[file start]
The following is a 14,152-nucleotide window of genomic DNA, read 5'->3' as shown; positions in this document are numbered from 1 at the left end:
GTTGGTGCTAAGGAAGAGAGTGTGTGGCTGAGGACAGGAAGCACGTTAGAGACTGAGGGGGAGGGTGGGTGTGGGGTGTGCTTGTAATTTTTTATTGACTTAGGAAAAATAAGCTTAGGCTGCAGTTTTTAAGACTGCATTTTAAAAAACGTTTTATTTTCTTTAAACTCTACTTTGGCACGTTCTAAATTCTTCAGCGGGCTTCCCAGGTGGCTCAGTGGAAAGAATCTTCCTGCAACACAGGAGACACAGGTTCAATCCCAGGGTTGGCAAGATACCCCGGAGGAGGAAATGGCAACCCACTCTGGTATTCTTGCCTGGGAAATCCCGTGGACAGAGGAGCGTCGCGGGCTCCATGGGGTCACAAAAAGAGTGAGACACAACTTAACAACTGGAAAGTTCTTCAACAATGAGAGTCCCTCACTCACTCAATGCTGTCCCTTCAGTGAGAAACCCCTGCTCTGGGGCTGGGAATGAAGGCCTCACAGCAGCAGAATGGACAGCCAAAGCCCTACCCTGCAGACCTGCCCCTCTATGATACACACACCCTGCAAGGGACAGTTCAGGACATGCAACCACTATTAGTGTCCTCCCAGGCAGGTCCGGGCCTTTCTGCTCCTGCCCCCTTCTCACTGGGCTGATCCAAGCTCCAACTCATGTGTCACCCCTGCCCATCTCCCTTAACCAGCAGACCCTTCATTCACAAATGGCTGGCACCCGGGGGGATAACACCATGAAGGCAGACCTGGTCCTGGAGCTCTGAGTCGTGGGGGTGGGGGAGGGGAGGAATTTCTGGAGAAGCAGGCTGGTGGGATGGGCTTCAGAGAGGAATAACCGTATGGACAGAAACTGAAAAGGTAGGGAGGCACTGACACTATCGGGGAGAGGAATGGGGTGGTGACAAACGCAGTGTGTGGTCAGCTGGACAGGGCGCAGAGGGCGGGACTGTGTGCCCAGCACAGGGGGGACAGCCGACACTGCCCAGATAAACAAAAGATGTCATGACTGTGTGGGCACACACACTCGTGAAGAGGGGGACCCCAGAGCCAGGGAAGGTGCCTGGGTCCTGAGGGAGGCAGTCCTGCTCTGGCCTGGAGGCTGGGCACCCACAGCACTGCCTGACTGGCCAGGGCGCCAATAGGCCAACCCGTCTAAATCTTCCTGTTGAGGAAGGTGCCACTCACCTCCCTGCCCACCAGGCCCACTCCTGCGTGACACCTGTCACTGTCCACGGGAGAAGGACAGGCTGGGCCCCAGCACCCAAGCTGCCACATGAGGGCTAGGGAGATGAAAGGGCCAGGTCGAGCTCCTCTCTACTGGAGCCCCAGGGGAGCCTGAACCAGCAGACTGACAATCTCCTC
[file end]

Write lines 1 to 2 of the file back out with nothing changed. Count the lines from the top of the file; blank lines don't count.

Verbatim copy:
The following is a 14,152-nucleotide window of genomic DNA, read 5'->3' as shown; positions in this document are numbered from 1 at the left end:
GTTGGTGCTAAGGAAGAGAGTGTGTGGCTGAGGACAGGAAGCACGTTAGAGACTGAGGGGGAGGGTGGGTGTGGGGTGTGCTTGTAATTTTTTATTGACTTAGGAAAAATAAGCTTAGGCTGCAGTTTTTAAGACTGCATTTTAAAAAACGTTTTATTTTCTTTAAACTCTACTTTGGCACGTTCTAAATTCTTCAGCGGGCTTCCCAGGTGGCTCAGTGGAAAGAATCTTCCTGCAACACAGGAGACACAGGTTCAATCCCAGGGTTGGCAAGATACCCCGGAGGAGGAAATGGCAACCCACTCTGGTATTCTTGCCTGGGAAATCCCGTGGACAGAGGAGCGTCGCGGGCTCCATGGGGTCACAAAAAGAGTGAGACACAACTTAACAACTGGAAAGTTCTTCAACAATGAGAGTCCCTCACTCACTCAATGCTGTCCCTTCAGTGAGAAACCCCTGCTCTGGGGCTGGGAATGAAGGCCTCACAGCAGCAGAATGGACAGCCAAAGCCCTACCCTGCAGACCTGCCCCTCTATGATACACACACCCTGCAAGGGACAGTTCAGGACATGCAACCACTATTAGTGTCCTCCCAGGCAGGTCCGGGCCTTTCTGCTCCTGCCCCCTTCTCACTGGGCTGATCCAAGCTCCAACTCATGTGTCACCCCTGCCCATCTCCCTTAACCAGCAGACCCTTCATTCACAAATGGCTGGCACCCGGGGGGATAACACCATGAAGGCAGACCTGGTCCTGGAGCTCTGAGTCGTGGGGGTGGGGGAGGGGAGGAATTTCTGGAGAAGCAGGCTGGTGGGATGGGCTTCAGAGAGGAATAACCGTATGGACAGAAACTGAAAAGGTAGGGAGGCACTGACACTATCGGGGAGAGGAATGGGGTGGTGACAAACGCAGTGTGTGGTCAGCTGGACAGGGCGCAGAGGGCGGGACTGTGTGCCCAGCACAGGGGGGACAGCCGACACTGCCCAGATAAACAAAAGATGTCATGACTGTGTGGGCACACACACTCGTGAAGAGGGGGACCCCAGAGCCAGGGAAGGTGCCTGGGTCCTGAGGGAGGCAGTCCTGCTCTGGCCTGGAGGCTGGGCACCCACAGCACTGCCTGACTGGCCAGGGCGCCAATAGGCCAACCCGTCTAAATCTTCCTGTTGAGGAAGGTGCCACTCACCTCCCTGCCCACCAGGCCCACTCCTGCGTGACACCTGTCACTGTCCACGGGAGAAGGACAGGCTGGGCCCCAGCACCCAAGCTGCCACATGAGGGCTAGGGAGATGAAAGGGCCAGGTCGAGCTCCTCTCTACTGGAGCCCCAGGGGAGCCTGAACCAGCAGACTGACAATCTCCTC